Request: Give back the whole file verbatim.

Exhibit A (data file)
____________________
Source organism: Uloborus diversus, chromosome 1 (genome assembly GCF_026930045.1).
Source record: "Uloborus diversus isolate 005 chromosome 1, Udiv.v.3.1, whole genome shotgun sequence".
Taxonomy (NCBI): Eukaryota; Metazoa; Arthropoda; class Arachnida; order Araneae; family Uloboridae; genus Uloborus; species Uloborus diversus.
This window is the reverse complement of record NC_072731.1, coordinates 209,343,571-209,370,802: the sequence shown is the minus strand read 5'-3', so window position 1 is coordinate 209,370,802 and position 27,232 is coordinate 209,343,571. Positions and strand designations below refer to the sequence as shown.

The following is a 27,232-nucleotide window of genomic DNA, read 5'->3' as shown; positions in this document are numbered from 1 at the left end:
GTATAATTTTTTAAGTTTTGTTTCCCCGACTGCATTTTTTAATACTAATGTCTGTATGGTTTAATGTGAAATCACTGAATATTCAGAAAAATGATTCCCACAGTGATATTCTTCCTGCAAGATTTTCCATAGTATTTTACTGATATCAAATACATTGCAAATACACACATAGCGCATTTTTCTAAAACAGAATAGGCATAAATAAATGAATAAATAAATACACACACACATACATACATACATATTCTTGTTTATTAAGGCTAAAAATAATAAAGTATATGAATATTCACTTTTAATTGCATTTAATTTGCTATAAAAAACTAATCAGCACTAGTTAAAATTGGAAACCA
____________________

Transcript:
Source organism: Uloborus diversus, chromosome 1 (genome assembly GCF_026930045.1).
Source record: "Uloborus diversus isolate 005 chromosome 1, Udiv.v.3.1, whole genome shotgun sequence".
Taxonomy (NCBI): Eukaryota; Metazoa; Arthropoda; class Arachnida; order Araneae; family Uloboridae; genus Uloborus; species Uloborus diversus.
This window is the reverse complement of record NC_072731.1, coordinates 209,343,571-209,370,802: the sequence shown is the minus strand read 5'-3', so window position 1 is coordinate 209,370,802 and position 27,232 is coordinate 209,343,571. Positions and strand designations below refer to the sequence as shown.

The following is a 27,232-nucleotide window of genomic DNA, read 5'->3' as shown; positions in this document are numbered from 1 at the left end:
GTATAATTTTTTAAGTTTTGTTTCCCCGACTGCATTTTTTAATACTAATGTCTGTATGGTTTAATGTGAAATCACTGAATATTCAGAAAAATGATTCCCACAGTGATATTCTTCCTGCAAGATTTTCCATAGTATTTTACTGATATCAAATACATTGCAAATACACACATAGCGCATTTTTCTAAAACAGAATAGGCATAAATAAATGAATAAATAAATACACACACACATACATACATACATATTCTTGTTTATTAAGGCTAAAAATAATAAAGTATATGAATATTCACTTTTAATTGCATTTAATTTGCTATAAAAAACTAATCAGCACTAGTTAAAATTGGAAACCA